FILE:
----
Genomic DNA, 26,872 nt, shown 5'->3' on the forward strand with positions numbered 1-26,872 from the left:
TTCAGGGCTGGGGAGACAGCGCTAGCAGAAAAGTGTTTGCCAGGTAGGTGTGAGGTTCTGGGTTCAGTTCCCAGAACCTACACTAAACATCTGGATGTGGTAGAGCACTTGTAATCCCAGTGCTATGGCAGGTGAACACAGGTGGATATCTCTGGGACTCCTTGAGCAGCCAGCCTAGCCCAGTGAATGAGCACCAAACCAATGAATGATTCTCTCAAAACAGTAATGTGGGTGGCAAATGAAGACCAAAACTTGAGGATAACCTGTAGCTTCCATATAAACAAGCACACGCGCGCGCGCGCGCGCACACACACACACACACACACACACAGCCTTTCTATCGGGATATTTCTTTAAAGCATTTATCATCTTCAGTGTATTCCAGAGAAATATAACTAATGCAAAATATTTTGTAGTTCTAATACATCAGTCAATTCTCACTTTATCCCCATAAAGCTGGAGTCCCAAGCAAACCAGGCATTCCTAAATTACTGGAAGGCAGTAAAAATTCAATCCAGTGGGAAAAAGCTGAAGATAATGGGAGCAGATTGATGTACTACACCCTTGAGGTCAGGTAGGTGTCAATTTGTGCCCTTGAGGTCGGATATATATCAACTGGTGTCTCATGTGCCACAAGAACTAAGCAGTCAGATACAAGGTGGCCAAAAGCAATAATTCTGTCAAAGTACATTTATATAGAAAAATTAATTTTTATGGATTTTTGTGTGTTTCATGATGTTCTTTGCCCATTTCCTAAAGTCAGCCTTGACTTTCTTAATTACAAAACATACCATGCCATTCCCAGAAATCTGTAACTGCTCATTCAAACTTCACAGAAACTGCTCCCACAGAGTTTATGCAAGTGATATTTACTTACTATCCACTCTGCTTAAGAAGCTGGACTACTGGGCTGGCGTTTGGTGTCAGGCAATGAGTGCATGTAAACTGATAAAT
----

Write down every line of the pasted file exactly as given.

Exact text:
Genomic DNA, 26,872 nt, shown 5'->3' on the forward strand with positions numbered 1-26,872 from the left:
TTCAGGGCTGGGGAGACAGCGCTAGCAGAAAAGTGTTTGCCAGGTAGGTGTGAGGTTCTGGGTTCAGTTCCCAGAACCTACACTAAACATCTGGATGTGGTAGAGCACTTGTAATCCCAGTGCTATGGCAGGTGAACACAGGTGGATATCTCTGGGACTCCTTGAGCAGCCAGCCTAGCCCAGTGAATGAGCACCAAACCAATGAATGATTCTCTCAAAACAGTAATGTGGGTGGCAAATGAAGACCAAAACTTGAGGATAACCTGTAGCTTCCATATAAACAAGCACACGCGCGCGCGCGCGCGCACACACACACACACACACACACACAGCCTTTCTATCGGGATATTTCTTTAAAGCATTTATCATCTTCAGTGTATTCCAGAGAAATATAACTAATGCAAAATATTTTGTAGTTCTAATACATCAGTCAATTCTCACTTTATCCCCATAAAGCTGGAGTCCCAAGCAAACCAGGCATTCCTAAATTACTGGAAGGCAGTAAAAATTCAATCCAGTGGGAAAAAGCTGAAGATAATGGGAGCAGATTGATGTACTACACCCTTGAGGTCAGGTAGGTGTCAATTTGTGCCCTTGAGGTCGGATATATATCAACTGGTGTCTCATGTGCCACAAGAACTAAGCAGTCAGATACAAGGTGGCCAAAAGCAATAATTCTGTCAAAGTACATTTATATAGAAAAATTAATTTTTATGGATTTTTGTGTGTTTCATGATGTTCTTTGCCCATTTCCTAAAGTCAGCCTTGACTTTCTTAATTACAAAACATACCATGCCATTCCCAGAAATCTGTAACTGCTCATTCAAACTTCACAGAAACTGCTCCCACAGAGTTTATGCAAGTGATATTTACTTACTATCCACTCTGCTTAAGAAGCTGGACTACTGGGCTGGCGTTTGGTGTCAGGCAATGAGTGCATGTAAACTGATAAAT